It was time to gain our sea legs and try a new style of adventure – exploring the Mediterranean by sail! What better timing than now – during the peak of Riley’s locomotion, crawling and eager to climb. Baby overboard!
We booked a bareboat charter as dad has his skipper’s licence from a few years back and we decided we needed to put it to use.
We chose the Amalfi Coast, a region of southern Italy known for its stunning views of the Tyrrhenian Sea, incredible seafood and the local specialty liqueur – Limoncello. For dad, it was mixing two of his great loves, Italy and for the sea. For me, it was about to become my biggest challenge.
We arrive into Naples and head for Salerno. We spend the night there before picking up our 41-foot catamaran.
Half the day was used to complete the safety checks and load up with ‘survival stock’ (code for wine). It is safe to say we are all pretty unsure about how this week will roll. But, we head out, follow the shoreline and hope for good weather.
We dart along the rocky coast to Positano, we marvel at the cascade of colourful terracotta buildings on the steep hillsides rising up from the sea. We manage to snag a mooring buoy with some help from the guys at the marina, take in a massive breath and pop open a beer in success with making our first stop.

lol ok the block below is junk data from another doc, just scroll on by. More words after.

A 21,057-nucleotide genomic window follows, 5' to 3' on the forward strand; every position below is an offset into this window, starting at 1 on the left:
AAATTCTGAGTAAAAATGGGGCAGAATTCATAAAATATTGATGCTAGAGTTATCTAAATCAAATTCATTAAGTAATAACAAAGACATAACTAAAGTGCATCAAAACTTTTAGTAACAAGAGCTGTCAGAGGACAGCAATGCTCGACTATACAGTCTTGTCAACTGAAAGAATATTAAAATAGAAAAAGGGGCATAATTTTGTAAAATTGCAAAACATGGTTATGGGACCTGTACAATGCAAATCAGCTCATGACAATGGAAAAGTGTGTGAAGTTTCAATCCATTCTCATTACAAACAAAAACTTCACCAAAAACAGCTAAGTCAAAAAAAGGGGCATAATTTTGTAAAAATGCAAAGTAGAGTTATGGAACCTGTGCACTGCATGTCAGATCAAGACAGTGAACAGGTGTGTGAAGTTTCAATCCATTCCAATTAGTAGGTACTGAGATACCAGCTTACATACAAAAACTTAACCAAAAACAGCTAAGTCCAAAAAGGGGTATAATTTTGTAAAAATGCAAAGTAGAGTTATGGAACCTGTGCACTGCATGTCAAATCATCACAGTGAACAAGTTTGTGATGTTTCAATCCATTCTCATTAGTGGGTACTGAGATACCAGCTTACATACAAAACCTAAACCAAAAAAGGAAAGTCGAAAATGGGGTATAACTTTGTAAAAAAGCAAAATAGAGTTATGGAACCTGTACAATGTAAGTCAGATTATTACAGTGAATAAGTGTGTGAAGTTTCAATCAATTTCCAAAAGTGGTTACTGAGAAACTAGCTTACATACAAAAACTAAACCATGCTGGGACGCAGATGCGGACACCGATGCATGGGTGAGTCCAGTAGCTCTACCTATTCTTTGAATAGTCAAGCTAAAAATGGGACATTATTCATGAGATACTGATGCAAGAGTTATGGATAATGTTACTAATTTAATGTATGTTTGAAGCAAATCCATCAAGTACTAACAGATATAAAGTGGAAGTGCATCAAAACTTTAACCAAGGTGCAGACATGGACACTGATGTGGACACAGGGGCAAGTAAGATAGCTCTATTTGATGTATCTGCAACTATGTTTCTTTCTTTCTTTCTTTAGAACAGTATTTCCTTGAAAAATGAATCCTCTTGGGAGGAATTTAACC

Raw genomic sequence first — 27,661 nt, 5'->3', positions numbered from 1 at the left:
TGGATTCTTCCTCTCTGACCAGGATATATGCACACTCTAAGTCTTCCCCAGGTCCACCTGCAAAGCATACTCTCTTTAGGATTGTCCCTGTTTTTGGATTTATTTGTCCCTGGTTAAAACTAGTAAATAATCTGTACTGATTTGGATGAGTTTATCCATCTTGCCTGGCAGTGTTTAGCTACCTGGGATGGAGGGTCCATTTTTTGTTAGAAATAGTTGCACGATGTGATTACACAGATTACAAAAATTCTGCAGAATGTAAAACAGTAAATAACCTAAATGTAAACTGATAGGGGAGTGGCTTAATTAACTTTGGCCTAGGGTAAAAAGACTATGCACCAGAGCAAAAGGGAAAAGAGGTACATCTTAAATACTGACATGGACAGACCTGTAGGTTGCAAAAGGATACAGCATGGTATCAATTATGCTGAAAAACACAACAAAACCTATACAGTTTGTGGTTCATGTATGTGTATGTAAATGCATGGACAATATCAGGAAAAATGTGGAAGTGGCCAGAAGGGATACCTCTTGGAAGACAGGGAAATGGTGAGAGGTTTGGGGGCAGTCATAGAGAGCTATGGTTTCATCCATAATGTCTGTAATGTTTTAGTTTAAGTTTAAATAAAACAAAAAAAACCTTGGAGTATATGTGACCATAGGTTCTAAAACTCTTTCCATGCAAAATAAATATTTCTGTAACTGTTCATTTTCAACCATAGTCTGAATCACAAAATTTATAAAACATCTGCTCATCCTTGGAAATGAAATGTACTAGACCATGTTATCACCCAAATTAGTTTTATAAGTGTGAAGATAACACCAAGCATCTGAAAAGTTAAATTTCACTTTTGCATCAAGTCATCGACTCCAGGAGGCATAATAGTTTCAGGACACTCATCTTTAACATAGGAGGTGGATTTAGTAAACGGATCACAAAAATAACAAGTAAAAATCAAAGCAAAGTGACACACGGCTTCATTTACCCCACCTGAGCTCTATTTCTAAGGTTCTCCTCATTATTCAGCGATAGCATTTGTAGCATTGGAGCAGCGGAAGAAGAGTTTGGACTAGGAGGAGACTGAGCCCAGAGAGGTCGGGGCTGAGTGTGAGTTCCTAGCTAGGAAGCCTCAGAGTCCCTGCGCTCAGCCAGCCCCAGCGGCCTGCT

Baby supports include a tether, life jacket and a travel cot. This proves treacherous as he loses the plot, behaving as if I am feeding him to a pit of deadly snakes every time I put him in. Once his tears have dried up and he realises he is safe, we wave a ride ashore for dinner.
Our first night, we eat overlooking the glistening water, with baby snoozing. The restaurants are packed with socialites and tourists chatting over fragrant caprese salads and sipping spritzers. We eat like the Italians do, enjoying every bite. Limoncello makes its first appearance. We save only enough room for sorbet and tiramisu!
As night closes in at the end of our first day, we head back to our boat completely exhausted, snuggle into our cabin and listen to the waves sing along the stony shore.
Day two brings sunshine and happiness; thankfully we had a good sleep – although it has been very warm. Baby spends the morning giggling and playing with his toys while we rustle up Jamon rolls for breakfast. We strap bambino into the Baby Bjorn in preparation for a tour through the picturesque town. It is flooded with tourists and locals who are filled with adoration for baby Riley – especially for his baby feet! “Bella Bambino” “Bellissimo”. While it amuses Riley, mama needs a crisp cool pinot gris, especially after lugging Riley up and through the streets of the village.
Our second night was a replay of the Titanic; okay, maybe not that bad … but I wasn’t dealing too well with the 46 knots of gusting wind that stormed through Positano like a funnel. The boat screamed and I was a mess … full stop.
We survived – just.
Just joking! While I was ready to give up after a terrifying night, I soon got over it.
With some trepidation, we continue on our voyage, and dart our way along the coast, dodging the many other sailors and boats heading for the island of Capri. Dolphins sweeten the ride and excite baby with their playful and athletic leaps out of the water.